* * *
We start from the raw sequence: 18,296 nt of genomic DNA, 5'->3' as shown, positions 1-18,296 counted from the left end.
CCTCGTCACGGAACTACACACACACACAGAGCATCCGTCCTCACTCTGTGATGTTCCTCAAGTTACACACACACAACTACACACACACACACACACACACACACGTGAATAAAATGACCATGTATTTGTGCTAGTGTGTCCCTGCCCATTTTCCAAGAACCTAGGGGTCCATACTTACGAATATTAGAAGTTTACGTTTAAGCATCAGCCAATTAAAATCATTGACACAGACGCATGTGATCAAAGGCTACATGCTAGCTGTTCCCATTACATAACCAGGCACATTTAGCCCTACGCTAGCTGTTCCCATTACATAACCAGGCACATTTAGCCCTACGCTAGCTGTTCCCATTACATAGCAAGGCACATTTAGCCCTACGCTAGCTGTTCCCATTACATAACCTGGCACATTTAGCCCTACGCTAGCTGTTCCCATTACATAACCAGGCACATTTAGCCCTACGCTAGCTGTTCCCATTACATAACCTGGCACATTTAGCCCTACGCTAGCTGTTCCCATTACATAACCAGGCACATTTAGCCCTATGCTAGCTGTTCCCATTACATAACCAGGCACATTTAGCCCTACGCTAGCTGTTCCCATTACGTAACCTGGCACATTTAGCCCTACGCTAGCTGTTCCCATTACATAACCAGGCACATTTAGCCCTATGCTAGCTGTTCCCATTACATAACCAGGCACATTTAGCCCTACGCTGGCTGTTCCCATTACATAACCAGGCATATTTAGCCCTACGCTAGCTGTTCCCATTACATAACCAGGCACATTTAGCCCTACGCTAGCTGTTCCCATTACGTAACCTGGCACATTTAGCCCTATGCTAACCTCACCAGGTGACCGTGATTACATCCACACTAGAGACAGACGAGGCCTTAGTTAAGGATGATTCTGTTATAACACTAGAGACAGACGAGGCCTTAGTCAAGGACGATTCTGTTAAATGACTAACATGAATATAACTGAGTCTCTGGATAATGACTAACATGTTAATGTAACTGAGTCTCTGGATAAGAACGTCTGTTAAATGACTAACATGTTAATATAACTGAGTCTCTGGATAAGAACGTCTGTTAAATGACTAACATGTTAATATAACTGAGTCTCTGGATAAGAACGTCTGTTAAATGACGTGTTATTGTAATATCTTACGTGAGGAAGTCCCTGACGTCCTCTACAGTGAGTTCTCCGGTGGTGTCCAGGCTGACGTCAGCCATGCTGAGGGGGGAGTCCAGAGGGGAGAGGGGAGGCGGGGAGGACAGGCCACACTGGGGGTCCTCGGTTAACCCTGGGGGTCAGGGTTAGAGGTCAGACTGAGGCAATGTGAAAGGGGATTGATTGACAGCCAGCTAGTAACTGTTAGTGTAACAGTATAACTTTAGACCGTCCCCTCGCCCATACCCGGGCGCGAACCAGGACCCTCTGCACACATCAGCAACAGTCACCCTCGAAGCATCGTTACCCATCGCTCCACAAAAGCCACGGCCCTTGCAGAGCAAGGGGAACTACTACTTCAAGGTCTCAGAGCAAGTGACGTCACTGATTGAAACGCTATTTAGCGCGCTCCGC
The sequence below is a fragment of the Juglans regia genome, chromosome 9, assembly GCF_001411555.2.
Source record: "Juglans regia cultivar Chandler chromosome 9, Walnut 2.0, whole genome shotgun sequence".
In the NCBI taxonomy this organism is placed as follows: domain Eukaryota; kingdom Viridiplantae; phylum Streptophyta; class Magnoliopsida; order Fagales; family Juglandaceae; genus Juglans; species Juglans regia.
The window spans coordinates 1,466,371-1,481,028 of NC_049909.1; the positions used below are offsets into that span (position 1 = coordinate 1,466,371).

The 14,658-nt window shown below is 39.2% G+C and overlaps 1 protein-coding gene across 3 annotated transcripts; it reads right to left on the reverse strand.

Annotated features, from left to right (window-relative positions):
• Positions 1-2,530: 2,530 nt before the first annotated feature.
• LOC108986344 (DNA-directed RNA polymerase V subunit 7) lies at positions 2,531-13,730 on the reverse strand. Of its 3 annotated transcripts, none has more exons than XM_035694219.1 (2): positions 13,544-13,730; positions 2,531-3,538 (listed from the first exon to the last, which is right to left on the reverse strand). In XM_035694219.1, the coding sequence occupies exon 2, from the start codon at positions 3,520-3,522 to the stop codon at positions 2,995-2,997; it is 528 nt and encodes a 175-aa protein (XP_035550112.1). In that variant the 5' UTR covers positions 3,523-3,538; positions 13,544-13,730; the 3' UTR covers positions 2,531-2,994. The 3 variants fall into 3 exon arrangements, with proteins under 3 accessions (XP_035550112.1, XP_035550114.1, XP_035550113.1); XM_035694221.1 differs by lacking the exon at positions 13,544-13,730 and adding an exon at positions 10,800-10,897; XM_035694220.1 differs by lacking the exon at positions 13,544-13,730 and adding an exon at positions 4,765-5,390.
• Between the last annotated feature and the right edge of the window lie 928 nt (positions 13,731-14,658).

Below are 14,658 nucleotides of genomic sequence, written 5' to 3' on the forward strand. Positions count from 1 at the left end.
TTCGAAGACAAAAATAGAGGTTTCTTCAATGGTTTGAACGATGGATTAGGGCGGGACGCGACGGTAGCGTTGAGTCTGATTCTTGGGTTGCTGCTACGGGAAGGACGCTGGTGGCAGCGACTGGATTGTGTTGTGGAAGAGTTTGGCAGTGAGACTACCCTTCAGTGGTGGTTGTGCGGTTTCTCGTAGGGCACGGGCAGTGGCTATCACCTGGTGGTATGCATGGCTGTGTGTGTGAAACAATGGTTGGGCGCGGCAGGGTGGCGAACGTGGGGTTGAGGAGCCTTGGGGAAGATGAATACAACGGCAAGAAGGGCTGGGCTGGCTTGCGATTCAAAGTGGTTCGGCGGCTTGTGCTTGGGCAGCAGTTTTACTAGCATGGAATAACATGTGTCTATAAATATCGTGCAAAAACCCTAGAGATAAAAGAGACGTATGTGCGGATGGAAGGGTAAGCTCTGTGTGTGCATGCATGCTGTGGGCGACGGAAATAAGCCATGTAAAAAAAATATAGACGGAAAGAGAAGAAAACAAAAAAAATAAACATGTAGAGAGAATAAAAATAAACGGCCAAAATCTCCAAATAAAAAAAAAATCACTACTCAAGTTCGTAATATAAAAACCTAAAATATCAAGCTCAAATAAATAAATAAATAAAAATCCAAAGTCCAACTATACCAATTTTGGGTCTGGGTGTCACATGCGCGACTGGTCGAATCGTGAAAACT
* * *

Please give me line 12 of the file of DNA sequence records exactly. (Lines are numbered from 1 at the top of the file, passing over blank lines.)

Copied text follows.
Below are 14,658 nucleotides of genomic sequence, written 5' to 3' on the forward strand. Positions count from 1 at the left end.